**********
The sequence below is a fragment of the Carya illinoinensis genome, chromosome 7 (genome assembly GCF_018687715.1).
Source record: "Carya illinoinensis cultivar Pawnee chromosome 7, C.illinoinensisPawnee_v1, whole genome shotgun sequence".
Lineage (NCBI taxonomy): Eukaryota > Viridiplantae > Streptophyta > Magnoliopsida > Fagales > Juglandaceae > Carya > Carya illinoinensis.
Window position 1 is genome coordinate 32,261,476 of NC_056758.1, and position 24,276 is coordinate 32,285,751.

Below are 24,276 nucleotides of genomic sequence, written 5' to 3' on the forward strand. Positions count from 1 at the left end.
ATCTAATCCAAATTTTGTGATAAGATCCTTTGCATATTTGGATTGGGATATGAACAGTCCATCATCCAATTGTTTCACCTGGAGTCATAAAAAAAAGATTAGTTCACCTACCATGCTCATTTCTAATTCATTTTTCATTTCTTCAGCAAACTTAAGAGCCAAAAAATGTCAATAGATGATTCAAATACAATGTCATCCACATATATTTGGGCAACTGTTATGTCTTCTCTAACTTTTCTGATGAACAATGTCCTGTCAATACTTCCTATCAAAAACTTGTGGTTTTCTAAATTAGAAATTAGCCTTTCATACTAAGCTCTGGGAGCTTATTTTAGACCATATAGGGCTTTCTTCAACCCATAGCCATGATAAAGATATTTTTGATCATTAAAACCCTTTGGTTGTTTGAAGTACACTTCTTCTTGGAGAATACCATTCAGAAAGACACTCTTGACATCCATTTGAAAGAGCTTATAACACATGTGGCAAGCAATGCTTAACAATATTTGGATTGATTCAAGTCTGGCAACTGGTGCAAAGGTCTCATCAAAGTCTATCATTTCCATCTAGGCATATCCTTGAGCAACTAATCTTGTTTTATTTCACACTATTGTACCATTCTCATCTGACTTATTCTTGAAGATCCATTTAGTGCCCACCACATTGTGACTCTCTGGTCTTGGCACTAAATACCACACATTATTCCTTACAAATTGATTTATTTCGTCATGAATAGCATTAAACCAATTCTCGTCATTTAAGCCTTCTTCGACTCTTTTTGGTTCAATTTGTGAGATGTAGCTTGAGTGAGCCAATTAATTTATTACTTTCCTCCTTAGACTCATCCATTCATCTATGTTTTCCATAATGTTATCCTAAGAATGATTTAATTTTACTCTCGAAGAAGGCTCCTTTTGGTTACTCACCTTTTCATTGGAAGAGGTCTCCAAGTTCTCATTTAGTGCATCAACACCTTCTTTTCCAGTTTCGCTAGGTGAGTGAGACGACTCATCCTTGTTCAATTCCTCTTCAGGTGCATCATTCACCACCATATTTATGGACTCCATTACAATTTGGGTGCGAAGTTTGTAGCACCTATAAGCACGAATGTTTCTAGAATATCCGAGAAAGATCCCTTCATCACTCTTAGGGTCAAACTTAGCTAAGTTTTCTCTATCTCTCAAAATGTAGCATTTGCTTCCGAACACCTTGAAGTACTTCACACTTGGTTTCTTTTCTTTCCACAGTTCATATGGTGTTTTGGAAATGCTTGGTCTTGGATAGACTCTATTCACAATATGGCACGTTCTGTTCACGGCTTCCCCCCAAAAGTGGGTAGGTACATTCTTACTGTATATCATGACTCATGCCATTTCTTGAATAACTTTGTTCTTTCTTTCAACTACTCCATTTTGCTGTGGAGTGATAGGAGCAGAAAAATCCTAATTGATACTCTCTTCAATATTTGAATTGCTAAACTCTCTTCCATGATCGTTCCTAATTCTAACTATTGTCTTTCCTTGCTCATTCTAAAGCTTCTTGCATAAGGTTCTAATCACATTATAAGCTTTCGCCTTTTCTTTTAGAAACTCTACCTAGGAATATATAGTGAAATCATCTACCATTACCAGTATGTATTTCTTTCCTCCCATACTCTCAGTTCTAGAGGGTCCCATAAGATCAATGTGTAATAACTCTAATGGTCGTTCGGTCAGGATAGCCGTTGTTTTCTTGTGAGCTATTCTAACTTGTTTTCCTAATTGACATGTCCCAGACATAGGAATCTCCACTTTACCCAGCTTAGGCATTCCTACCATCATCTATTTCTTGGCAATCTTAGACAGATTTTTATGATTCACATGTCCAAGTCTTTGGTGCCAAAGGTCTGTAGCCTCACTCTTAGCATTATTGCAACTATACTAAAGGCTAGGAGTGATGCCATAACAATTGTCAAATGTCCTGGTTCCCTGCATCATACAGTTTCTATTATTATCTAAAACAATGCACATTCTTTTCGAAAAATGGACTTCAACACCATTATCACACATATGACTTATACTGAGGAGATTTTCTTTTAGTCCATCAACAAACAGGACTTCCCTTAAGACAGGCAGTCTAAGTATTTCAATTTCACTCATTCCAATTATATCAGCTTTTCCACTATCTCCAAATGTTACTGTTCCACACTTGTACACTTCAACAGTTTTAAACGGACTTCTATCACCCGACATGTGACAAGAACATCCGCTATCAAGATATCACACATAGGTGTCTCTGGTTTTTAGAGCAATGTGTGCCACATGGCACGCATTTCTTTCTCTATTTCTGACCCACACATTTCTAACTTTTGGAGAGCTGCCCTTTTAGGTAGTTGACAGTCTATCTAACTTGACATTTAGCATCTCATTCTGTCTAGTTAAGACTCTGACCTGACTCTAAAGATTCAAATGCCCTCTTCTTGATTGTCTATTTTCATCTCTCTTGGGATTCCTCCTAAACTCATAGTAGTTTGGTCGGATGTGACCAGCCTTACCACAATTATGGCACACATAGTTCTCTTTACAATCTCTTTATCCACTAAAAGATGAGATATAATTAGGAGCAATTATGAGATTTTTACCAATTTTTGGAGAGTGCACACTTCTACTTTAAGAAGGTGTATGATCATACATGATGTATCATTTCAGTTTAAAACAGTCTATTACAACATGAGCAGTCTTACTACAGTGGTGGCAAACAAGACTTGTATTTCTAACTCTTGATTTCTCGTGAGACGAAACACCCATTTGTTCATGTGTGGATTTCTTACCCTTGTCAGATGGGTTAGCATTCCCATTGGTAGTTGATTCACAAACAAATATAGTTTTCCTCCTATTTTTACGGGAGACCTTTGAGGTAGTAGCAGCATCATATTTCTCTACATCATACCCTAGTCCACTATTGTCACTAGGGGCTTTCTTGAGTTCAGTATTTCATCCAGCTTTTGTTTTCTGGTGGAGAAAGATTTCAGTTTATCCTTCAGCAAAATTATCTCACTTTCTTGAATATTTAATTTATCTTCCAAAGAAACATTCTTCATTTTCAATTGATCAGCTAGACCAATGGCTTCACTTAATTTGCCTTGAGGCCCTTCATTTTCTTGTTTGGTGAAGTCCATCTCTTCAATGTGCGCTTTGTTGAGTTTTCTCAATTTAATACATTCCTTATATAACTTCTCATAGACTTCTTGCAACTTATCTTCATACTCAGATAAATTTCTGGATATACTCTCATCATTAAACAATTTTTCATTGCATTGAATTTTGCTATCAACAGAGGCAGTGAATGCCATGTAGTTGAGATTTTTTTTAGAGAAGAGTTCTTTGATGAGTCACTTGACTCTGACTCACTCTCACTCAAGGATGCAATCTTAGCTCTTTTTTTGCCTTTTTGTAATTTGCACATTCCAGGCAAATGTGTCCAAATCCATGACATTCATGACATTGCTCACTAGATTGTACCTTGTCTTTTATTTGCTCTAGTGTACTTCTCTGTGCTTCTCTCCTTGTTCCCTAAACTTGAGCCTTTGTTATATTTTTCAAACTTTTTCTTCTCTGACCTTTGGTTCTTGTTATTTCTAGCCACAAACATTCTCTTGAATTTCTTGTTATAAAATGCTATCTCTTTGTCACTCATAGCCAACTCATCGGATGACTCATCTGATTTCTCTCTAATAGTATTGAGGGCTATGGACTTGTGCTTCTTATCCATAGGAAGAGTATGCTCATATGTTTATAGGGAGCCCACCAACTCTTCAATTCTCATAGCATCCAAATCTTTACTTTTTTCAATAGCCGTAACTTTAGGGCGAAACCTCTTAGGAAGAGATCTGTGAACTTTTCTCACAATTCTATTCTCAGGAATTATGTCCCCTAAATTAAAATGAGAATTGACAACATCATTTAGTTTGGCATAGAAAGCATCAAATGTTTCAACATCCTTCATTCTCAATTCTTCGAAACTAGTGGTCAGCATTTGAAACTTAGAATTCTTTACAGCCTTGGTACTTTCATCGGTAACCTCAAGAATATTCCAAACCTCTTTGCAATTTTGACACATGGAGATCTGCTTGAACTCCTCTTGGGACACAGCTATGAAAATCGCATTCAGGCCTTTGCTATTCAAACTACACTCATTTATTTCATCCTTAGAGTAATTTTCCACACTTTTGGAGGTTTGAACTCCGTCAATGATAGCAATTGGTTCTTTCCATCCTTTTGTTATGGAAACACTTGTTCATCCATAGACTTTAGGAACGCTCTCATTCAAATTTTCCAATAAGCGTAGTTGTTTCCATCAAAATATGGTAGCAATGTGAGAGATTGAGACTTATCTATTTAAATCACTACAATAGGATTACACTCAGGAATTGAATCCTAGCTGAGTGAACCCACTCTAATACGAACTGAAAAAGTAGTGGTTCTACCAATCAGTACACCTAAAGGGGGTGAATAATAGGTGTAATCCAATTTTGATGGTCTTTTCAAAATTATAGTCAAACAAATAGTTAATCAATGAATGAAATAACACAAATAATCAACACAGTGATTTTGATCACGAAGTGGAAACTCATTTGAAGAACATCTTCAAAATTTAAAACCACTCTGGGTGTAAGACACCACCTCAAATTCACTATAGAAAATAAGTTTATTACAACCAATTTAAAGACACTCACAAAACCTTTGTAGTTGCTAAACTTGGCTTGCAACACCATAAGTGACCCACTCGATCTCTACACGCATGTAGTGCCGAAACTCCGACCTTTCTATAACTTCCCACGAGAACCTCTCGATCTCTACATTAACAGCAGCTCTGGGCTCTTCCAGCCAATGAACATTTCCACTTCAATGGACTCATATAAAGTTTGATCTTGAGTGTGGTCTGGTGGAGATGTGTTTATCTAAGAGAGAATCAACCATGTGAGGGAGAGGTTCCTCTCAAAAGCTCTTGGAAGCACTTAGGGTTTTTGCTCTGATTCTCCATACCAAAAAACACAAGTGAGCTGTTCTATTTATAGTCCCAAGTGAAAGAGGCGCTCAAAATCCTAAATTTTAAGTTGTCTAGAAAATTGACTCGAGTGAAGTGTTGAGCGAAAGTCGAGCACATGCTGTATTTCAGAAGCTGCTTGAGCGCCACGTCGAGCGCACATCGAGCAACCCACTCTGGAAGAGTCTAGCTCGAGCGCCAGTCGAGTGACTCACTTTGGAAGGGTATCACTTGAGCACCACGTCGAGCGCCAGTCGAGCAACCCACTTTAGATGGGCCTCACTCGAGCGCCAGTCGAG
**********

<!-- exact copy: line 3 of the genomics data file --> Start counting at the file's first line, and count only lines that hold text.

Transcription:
Lineage (NCBI taxonomy): Eukaryota > Viridiplantae > Streptophyta > Magnoliopsida > Fagales > Juglandaceae > Carya > Carya illinoinensis.